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We may never able to separate the truth from the fiction in the compelling film, "The Social Network." But, fairly or otherwise, a couple of impressions about life in Facebook-land stick: there's lots of litigation – and not much levity.
TechCrunch notes that Facebook stepped up the pressure last week, charging in court papers that Lamebook is an "improper attempt to build a brand that trades off Facebook’s popularity and fame."
The legal argument seems almost silly as some of the content culled by Lamebook. The site recently posted a comment thread from some folks debating whether Japan is in Asia. One user, named Jessi, declared an intent to mark the third anniversary of Grandma's death with nipple piercings. One misguided soul profanely expressed his disgust with his job and his employers – and got fired via a comment posted by one of his miffed bosses.
Then there are a plethora of party pictures snapped apparently at times when better judgment was hindered. Lamebook, though, protects those who apparently need protection from themselves by obscuring faces and last names.
The site shares glimpses of lives lived in public, which is part of what Facebook purports to be about. On a larger level, Facebook, which claims more than 500 million users, is a major means of communication and connection for people around the world. Attempts to stifle the flow of information – and laughter – inside or outside of Facebook would seem counter to the site’s spirit, not to mention come off as petty.
The operators of Lamebook, who have established a legal fund, defend their site as “a way for us and lots of fans to express ourselves and poke some fun at the world’s most popular social network. Problem is, Facebook didn’t get the joke."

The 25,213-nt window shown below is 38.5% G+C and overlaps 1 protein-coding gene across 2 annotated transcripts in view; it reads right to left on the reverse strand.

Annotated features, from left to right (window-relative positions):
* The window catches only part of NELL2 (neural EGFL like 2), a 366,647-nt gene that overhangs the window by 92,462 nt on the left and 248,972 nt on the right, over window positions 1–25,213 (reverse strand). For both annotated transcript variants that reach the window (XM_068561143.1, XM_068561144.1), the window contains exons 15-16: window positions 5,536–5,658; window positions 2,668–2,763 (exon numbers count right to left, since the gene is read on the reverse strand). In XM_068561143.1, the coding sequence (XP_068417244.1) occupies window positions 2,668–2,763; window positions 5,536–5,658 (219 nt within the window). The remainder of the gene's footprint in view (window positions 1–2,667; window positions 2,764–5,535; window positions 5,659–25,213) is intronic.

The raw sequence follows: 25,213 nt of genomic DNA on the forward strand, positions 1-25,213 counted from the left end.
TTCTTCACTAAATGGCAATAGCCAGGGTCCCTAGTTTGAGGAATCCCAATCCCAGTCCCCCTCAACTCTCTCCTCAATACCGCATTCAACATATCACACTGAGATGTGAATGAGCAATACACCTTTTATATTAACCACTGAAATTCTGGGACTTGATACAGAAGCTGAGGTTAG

It’s unclear how much has been collected for the legal battle. But the sum is certainly nowhere near the $41 billion Facebook is now valued at – putting the site among the top three Internet companies, Bloomberg reported Monday. Meanwhile, Facebook announced it's starting an email service that’s widely seen as a challenge to No. 1 Web force Google, potentially giving the social network giant an even stronger hold on how we communicate.
You'd think that Facebook founder Mark Zuckerberg and his legal team would have more important things to worry about than Lamebook – and that they could afford to have a laugh.
Hester is founding director of the award-winning, multi-media NYCity News Service at the City University of New York Graduate School of Journalism. He is the former City Editor of the New York Daily News, where he started as a reporter in 1992. Follow him on Twitter.